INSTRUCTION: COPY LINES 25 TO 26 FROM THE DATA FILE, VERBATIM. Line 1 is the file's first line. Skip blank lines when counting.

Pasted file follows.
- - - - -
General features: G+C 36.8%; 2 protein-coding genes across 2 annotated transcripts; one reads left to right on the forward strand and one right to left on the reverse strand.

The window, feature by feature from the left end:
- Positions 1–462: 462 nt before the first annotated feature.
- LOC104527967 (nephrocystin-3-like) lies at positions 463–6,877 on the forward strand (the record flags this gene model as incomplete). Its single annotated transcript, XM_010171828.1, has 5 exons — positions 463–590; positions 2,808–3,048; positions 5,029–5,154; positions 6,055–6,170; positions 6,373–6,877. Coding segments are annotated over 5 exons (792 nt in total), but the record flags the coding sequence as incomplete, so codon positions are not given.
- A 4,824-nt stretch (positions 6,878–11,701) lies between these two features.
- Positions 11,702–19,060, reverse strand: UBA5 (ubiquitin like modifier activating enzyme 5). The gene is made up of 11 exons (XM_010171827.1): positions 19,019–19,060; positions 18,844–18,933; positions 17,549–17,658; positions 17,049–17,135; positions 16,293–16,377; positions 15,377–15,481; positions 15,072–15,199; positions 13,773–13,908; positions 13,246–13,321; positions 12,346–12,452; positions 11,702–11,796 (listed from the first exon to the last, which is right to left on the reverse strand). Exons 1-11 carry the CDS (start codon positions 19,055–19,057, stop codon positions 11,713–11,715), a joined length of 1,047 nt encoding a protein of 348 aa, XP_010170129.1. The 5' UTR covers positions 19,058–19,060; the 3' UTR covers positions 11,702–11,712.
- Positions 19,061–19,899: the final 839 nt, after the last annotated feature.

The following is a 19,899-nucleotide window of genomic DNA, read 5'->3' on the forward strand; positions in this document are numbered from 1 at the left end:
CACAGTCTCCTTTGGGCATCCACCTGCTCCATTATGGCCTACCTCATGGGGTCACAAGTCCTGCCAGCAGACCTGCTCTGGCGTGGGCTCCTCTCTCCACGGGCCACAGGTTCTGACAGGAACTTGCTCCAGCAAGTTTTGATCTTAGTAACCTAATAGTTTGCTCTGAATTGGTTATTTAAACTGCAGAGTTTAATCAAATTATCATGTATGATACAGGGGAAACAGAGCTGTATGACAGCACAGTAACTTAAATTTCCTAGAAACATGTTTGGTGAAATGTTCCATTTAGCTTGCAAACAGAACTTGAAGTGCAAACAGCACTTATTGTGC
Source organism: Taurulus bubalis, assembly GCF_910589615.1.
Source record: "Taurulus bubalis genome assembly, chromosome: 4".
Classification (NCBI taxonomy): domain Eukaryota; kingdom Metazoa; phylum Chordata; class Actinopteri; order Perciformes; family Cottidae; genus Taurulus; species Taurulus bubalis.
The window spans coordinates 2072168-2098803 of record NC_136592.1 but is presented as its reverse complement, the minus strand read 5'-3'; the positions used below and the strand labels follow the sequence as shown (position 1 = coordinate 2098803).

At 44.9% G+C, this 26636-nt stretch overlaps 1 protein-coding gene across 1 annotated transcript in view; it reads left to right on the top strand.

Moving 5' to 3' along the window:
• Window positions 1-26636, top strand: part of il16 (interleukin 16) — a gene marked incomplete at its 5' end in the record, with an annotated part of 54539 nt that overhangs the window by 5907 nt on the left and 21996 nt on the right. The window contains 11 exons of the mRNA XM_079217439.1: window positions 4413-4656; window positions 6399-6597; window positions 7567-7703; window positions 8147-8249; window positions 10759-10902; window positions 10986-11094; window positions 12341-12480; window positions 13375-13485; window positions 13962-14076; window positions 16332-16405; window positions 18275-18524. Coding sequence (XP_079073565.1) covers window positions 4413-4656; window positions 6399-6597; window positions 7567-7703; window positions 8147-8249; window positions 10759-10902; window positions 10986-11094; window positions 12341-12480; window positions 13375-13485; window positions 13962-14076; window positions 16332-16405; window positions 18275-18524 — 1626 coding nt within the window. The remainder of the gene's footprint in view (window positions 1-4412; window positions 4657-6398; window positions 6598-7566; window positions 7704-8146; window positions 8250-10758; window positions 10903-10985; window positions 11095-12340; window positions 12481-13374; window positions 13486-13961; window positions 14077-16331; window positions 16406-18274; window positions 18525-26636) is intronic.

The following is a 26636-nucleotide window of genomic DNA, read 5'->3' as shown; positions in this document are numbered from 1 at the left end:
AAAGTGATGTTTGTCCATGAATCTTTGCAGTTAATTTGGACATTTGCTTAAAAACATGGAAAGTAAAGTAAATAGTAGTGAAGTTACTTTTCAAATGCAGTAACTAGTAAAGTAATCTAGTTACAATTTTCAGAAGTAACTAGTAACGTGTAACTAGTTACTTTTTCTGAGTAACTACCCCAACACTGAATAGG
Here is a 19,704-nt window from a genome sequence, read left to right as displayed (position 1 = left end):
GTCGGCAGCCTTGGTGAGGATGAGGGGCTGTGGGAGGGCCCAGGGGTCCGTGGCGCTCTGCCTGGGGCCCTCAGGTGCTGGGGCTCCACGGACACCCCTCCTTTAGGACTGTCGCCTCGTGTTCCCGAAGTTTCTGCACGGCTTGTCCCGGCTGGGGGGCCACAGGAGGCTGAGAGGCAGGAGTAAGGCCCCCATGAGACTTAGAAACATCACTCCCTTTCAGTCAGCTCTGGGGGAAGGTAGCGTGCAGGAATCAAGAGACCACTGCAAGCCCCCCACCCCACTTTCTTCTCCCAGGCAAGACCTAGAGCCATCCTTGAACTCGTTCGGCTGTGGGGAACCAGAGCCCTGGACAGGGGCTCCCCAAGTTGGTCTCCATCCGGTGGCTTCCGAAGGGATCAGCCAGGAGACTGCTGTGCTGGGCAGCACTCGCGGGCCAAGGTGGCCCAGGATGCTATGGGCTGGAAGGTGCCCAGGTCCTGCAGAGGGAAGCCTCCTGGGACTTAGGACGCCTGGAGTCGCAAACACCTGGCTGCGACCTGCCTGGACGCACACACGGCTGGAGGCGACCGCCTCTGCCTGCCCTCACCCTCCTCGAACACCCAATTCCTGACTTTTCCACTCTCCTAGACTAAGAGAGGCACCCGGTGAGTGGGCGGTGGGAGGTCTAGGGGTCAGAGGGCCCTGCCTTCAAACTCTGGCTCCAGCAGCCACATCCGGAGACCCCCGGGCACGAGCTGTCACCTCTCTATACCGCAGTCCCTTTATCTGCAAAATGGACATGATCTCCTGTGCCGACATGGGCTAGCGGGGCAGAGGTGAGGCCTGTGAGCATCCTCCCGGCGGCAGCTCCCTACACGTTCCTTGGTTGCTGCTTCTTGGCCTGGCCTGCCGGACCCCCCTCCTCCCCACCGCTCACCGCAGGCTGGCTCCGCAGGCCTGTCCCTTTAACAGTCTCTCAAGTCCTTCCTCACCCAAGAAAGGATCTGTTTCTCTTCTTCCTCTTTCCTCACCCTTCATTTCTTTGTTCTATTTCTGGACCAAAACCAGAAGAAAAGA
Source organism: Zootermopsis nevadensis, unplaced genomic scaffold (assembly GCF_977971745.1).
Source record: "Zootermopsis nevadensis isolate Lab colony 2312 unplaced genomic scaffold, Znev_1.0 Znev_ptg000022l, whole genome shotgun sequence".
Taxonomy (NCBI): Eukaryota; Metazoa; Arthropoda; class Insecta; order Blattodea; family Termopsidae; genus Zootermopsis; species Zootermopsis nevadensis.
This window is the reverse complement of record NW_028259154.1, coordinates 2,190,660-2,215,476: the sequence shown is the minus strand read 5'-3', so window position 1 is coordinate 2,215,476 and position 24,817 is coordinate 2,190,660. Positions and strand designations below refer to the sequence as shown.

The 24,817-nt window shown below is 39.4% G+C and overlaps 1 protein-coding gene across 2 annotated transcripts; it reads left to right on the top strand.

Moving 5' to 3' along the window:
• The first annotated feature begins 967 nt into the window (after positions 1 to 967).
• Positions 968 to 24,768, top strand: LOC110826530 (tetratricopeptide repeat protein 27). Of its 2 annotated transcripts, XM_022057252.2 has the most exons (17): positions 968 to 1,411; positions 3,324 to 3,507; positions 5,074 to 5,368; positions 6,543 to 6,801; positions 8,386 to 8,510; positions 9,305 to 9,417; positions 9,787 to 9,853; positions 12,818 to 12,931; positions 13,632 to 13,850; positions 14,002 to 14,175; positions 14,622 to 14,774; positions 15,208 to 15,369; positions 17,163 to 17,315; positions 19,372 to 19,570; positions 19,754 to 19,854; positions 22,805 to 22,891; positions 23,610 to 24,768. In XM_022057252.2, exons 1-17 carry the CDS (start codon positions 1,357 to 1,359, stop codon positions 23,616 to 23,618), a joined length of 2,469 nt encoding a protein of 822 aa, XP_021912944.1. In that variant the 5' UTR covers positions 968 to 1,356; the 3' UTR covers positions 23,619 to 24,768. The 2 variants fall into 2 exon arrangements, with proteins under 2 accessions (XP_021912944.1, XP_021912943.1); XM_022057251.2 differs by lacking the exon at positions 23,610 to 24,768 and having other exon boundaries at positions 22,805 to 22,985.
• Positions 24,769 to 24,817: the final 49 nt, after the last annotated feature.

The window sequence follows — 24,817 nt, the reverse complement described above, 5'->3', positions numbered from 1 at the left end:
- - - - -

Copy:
The 24,817-nt window shown below is 39.4% G+C and overlaps 1 protein-coding gene across 2 annotated transcripts; it reads left to right on the top strand.

Moving 5' to 3' along the window: